If you are at uni and have a bit of spare cash (or your parents do), you might be considering paying your course fees upfront so that you don’t go onto the HELP (previously called HECS) system.
After all, if you pay your course fees upfront you receive a 10% discount. While the HELP upfront discount isn’t as large as it was in the past*, a 10% return on investment isn’t bad, is it?
Also, if you don’t pay upfront, your loan will increase via inflation twice a year.
By paying upfront, you receive a 10% return on your money and you save the inflation that would be charged (assume 3% per year). These factors must make this a ‘no-brainer’ compared to putting your money in the bank.
5% voluntary repayment discount
Also, remember that if you make a voluntary payment to a HELP loan (as opposed to a payment through your tax return if your income is above the threshold), you currently receive a 5% discount.
The power of compounding
But I want to compare this information with the power of compounding interest, as over time the interest may beat inflation.
The big question is, will you be better off:
paying your course fees upfront (and receiving a 10% discount) and not having a HELP debt?
- not paying your HELP debt until later, earning interest on your money and paying before your tax return is lodged?
Basically, will you have more money in your bank account than is required to repay the HELP debt (less any tax you might have paid on the interest in your tax return along the way)?
Let’s work the numbers
Say you owe $5,500 on your course fees and have $5,000 cash which you could use to pay it off now or put in a term deposit.
Pay it off
If you decide to pay off the HELP debt, you would get a 10% discount and the $5,500 debt would become $5,000, which your cash would repay. So you are square from day one.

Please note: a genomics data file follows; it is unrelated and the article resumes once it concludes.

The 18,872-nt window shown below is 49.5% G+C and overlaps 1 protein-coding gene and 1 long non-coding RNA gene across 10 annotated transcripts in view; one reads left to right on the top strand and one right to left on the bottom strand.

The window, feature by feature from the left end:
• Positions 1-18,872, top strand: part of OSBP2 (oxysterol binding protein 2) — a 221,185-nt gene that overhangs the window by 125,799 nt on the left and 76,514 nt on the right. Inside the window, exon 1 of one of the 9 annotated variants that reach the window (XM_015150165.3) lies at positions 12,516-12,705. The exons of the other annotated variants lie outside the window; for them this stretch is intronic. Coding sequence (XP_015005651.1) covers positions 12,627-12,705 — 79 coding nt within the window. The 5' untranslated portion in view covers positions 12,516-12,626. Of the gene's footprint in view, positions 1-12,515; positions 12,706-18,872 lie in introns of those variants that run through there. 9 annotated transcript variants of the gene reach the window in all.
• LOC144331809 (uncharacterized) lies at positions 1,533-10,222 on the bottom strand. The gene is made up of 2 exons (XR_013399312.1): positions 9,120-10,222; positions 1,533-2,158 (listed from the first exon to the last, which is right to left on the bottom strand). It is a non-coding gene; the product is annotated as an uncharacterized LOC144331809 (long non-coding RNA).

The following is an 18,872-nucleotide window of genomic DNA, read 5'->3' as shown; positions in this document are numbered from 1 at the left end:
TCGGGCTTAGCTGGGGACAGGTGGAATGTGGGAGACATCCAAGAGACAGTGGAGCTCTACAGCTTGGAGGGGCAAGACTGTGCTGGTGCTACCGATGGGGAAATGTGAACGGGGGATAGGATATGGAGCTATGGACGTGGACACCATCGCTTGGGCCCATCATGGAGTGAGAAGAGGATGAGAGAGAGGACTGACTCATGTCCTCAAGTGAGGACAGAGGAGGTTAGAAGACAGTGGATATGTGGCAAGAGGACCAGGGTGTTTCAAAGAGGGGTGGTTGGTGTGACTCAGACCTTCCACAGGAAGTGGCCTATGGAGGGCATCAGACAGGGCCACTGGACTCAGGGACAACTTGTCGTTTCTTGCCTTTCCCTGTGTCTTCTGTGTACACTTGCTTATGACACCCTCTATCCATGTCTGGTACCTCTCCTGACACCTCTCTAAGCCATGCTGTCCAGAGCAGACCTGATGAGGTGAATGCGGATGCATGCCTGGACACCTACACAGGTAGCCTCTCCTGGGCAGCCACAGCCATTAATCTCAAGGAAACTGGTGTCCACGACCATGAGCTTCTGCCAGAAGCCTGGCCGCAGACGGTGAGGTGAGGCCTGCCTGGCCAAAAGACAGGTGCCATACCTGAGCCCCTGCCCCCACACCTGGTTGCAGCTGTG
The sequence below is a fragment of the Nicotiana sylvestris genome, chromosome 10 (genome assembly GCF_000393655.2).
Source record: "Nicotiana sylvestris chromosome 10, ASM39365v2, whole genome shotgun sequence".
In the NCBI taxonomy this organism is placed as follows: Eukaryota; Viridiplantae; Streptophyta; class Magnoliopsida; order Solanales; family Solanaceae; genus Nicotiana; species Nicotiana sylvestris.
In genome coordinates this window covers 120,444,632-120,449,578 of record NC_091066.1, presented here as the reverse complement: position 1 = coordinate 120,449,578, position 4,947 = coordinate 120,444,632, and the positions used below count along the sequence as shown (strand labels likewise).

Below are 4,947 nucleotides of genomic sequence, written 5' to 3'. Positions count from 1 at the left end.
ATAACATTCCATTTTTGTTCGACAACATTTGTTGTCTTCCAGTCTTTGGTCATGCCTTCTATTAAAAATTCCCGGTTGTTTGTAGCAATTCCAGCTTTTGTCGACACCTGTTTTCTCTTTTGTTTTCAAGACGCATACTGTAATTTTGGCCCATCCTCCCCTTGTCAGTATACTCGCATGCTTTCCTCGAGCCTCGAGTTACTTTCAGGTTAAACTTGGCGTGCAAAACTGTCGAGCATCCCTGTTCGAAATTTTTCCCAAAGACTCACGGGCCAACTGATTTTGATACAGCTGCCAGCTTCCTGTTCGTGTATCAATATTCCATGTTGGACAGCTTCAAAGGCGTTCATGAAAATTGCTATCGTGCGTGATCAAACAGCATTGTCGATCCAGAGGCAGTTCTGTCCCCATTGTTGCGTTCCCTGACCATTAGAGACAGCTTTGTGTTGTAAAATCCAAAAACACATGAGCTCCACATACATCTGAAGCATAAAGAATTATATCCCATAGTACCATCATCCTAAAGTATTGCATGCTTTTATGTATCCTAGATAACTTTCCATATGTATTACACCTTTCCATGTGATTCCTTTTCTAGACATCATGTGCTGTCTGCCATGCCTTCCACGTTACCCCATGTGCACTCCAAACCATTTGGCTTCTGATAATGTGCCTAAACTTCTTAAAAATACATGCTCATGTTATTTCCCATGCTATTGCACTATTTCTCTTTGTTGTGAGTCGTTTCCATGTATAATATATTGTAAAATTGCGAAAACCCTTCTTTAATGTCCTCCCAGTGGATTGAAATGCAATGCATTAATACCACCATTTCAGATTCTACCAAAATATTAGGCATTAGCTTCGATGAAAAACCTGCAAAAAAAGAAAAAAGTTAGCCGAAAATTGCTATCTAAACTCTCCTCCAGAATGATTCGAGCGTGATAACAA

Pay it off 4 years later
Say you decide to pay off your debt after you finish uni, in 4 years.
Term Deposit – After 4 years, the term deposit of $5,000 should be worth $5,962 (assuming 4.5% interest compounded yearly).
HELP Debt – After 4 years, the $5,500 HELP debt would have risen to $6,190 (assuming a 3% inflation rate). If you repay your HELP debt before lodging your tax return and receive a 5% discount, you could pay $5,881 (being $6,190 x 95%) to clear the HELP debt.
So far so good – you would have $81 after repaying the HELP debt.
Don’t forget tax
However, during the 4 years you would have to pay tax on the interest earned. Even assuming a marginal tax rate of 19%, you would have to pay about $182 tax, so you would be $101 worse off in this example.
The Conclusion: Repaying early just beats earning interest
So after running the numbers, I am forced to conclude that paying course fees upfront (and receiving the 10% upfront discount) is likely to be slightly better than just earning interest (and paying the HELP debt before lodging your tax return to receive a 5% voluntary repayment bonus). Of course, the reason that repaying early came out better was due to paying tax on interest.
Although I still think that repaying your HELP debt needs to be considered within a framework of whether it will be the best future investment for your cash considering other factors.
Other factor #1 – Current credit card debt or the world trip you are planning
Obviously, if you have credit card debt, it might be worth paying off your credit card debt rather than paying HELP debt upfront. Even if you don’t’ have credit card debt, if you are planning a big holiday later on, it might be worth keeping your money to avoid credit card debt later. It might not be worth receiving a 10% discount (plus inflation) if you have to pay 20% per annum interest on your credit card a few years later.
Other factor #2 – Buying a property
It takes a long time to save a deposit to buy a property. Buying a property means that you can live in the property and eventually pay it off.
Saving your cash, or starting a First Home Saver Account, might be a better way to deal with your cash than paying off your HELP debt.
*The previous HELP/HECS upfront discount was 25%, then 20%, and is now 10% as of 1 January 2012.